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Tuesday, March 6, 2018

Concert Review: The Keys to the Cipher

The New York Philharmonic plays Brahms and Prokofiev.
by Paul J. Pelkonen
Working the keys: Yuja Wang (left) and Jaap van Zweden play Brahms.
Photo by Chris Lee © 2018 The New York Philharmonic.
The New York Philharmonic just went on tour. However, before he orchestra caught a Saturday flight to Japan last week, they played four evening concerts under its new music director Jaap van Zweden. The program, heard Friday night, eschewed the usual tripartite musical evening for a pairing of heavyweight favorites: the D minor Piano Concerto by Johannes Brahms, and the Fifth Symphony of Serge Prokofiev.

Mr. Van Zweden took a measured approach to the first orchestral statement that opens the Brahms concerto. He hewed closely to the marked tempo of maestoso where other conductors speed up, producing clipped, stately phrases in the orchestra. This passage and a section of the third movement where the strings lead a fugue show that Brahms was looking into the past, past the overwhelming influence of Beethoven to the then-neglected 18th century. Mr. Van Zweden showed that he understands the individualistic and quirky originality of this sometimes maligned composer.

Brahms himself was the soloist at this work’s premiere but here the demanding piano part was the responsibility of Yuja Wang. She announced her presence with authority and poise, joining the steady traffic-flow of the orchestra and bursting out into flights of fleet commentary. She seemed to struggle with the steady pace at first but the two artists agreed and better coordinated their efforts resulting in a recapitulating statement of power and purpose.

There is no argument that Ms. Wang is a skilled piano technician. Indeed if criticism must be levied it may be that her sound in the slow movement was a little too polished and perfect. Still it was a dreamy string of notes, hinting at its creator’s de facto influence on the century that followed him. The Rondo was pure fire and ice, a dazzling stream of fireworks with a brief baroque interruption from the aforementioned interpolated fugue.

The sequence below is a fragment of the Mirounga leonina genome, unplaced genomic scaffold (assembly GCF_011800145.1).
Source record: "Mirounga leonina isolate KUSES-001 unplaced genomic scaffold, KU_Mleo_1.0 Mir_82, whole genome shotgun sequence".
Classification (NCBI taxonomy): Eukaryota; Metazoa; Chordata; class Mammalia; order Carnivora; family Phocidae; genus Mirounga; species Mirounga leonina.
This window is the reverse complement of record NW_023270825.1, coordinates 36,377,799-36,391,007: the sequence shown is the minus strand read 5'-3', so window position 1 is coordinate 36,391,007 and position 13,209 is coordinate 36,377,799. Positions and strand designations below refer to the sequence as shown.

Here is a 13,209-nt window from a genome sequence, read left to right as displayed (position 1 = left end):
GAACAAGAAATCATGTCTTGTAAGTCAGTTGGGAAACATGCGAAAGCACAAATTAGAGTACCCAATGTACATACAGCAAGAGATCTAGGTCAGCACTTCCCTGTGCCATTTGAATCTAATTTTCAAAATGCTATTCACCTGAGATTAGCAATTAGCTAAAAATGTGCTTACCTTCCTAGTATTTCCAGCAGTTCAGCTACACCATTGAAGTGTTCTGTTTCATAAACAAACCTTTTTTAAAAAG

The soloist then wowed her fans with two encores. The first was a lucid dream, diaphanous passages that hinted and whispered without ever stating their full purpose. The second was pure, pounding steel, played with a claw-like attack that took considerable strength and dexterity. In keeping with the evening’s program, the first was by Brahms, the second, Prokofiev.

Where Brahms might hide coded messages of real pain in his  musical fabric, Prokofiev preferred to dazzle the listener with a cloak of sophisticated orchestration. One reason for that might be that the composer was back in the U.S.S.R. when he wrote the Fifth. In the summer of 1944, Russia had been both  invaded and besieged by the Nazis, its cities destroyed and its population slaughtered. The Red Army was finally turning the tide of the war against Hitler. It is a chummy bit of Socialist Realism, music designed to inspire the proletariat while escaping the notice of the Soviet censors.

The problem with Prokofiev (for this writer anyway) is that his sheer virtuosity is also his method of concealment. This means that many performances come off as all flash and little substance. Happily, the New York Philharmonic are adept in this particular symphony. (In fact it is the only one among the composer’s seven that the orchestra regularly programs at David Geffen Hall.) Their precise percussion and heavyweight brass made a juggernaut of the first movement, rolling over the listener with bustling energy and a cheerful lack of inhibition.

Prokofiev’s wry, playful scherzo brought the woodwinds, percussion and piano into the spotlight. The play re surged into a trio of temporary insanity before resuming the determined, frenzied rhythm. The slow movement offered stark profundity, a moaning string figure that labors at a lugubrious tread. In the finale, a slow introduction set a serious tone Mr. van Zweden unleashed the full fury of the four sections. He whipped up a storm of sound. This was the sound of optimism but that of a kind of over-compensation through repetitive assault on the same thematic material. Perhaps Prokofiev wrote in code after all.

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Since 2007, Superconductor has grown from an occasional concert or CD review to a near-daily publication covering classical music, opera and the arts in and around NYC, with excursions to Boston, Philadelphia, and upstate NY. I am a freelance writer living and working in Brooklyn NY. And no, I'm not a conductor.